To avoid this, one technique is to bind the value of i to a local named parameter:

>>> a = [lambda i=i: i for i in range(5)]
>>> for t in a:
...   print t()
... 
0
1
2
3
4

Another option is to create a partial function and bind the current value of i as its parameter:

>>> from functools import partial
>>> a = [partial(lambda x: x, i) for i in range(5)]
>>> for t in a:
...   print t()
... 
0
1
2
3
4

Edit: Sorry, misread the question initially, since these kind of questions are so often about late binding (thanks @soon for the comment).

The second reason for the behavior is list comprehension's variable leaking in Python2 as others have already explained. When using i as the iteration variable in the for loop, each function prints the current value of i (for the reasons stated above), which is simply the function itself. When using a different name (e.g. t), functions print the last value of i as it was in the list comprehension loop, which is 4.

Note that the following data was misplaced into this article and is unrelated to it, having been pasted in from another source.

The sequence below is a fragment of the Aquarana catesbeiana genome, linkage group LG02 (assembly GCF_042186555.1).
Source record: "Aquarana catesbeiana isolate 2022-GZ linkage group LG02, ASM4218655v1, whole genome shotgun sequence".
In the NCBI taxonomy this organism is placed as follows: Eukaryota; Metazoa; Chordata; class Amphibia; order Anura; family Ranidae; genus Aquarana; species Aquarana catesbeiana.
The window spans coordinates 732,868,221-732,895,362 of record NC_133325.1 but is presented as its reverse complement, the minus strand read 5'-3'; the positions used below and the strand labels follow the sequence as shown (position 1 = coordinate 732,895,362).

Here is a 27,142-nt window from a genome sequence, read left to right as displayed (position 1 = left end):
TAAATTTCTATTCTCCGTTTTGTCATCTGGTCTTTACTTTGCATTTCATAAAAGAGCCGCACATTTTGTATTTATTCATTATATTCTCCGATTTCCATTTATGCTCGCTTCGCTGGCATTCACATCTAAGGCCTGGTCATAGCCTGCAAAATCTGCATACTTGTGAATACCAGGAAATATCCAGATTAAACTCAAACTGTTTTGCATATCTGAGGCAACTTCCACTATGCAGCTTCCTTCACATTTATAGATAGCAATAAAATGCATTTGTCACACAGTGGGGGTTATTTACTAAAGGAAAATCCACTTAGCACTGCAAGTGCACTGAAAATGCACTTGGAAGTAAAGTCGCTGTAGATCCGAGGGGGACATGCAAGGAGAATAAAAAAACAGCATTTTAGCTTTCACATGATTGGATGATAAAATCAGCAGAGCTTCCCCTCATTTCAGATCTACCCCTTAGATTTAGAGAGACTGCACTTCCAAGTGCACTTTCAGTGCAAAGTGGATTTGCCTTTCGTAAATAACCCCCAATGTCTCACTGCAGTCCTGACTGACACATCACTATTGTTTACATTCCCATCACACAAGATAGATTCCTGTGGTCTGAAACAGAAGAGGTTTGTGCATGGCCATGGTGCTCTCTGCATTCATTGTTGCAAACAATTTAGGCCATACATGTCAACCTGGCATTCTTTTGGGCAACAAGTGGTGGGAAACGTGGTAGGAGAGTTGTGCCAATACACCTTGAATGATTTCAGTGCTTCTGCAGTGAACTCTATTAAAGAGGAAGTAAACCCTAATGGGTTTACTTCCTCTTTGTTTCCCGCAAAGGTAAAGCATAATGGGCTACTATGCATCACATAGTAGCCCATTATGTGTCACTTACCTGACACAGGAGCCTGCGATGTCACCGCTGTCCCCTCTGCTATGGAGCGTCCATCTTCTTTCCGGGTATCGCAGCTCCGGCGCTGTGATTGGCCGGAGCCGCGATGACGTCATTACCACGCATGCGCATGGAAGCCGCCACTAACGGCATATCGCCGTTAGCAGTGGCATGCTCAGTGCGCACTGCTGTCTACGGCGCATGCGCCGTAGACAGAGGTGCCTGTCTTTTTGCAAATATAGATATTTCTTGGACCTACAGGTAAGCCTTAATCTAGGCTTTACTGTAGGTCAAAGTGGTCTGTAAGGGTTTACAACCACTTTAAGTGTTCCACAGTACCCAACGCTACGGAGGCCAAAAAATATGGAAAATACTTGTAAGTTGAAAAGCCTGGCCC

4
  • Well, but why changing the variable name in the for loop changes the output?
    – awesoon
    Jul 14, 2016 at 9:14
  • @soon What variable are you referring to, the t? That does not affect anything, it's just a temporary name we give to each function when iterating over the list. Or did I misunderstand the question?
    – plamut
    Jul 14, 2016 at 9:16
  • 1
    My interpretation of the question was "why for i in a prints lambdas, but for k in a prints numbers?". Of course, this is because of late-binding too, but this may be unclear for the OP. +1 anyway
    – awesoon
    Jul 14, 2016 at 9:26
  • Ah, I see, I may have jumped into the late binding behavior explanation too hastily. :) It's because of the variable leaking in Python 2 as others have already explained.
    – plamut
    Jul 14, 2016 at 9:32
4

lambda: i is an anonymous function with no arguments that returns i. So you are generating a list of anonymous functions, which you can later (in the second example) bind to the name t and invoke with (). Note you can do the same with non-anonymous functions:

>>> def f():
...   return 42
... 
>>> name = f
>>> name
<function f at 0x7fed4d70fb90>
>>> name()
42

@plamut has just answered the implied other part of the question, so I won't.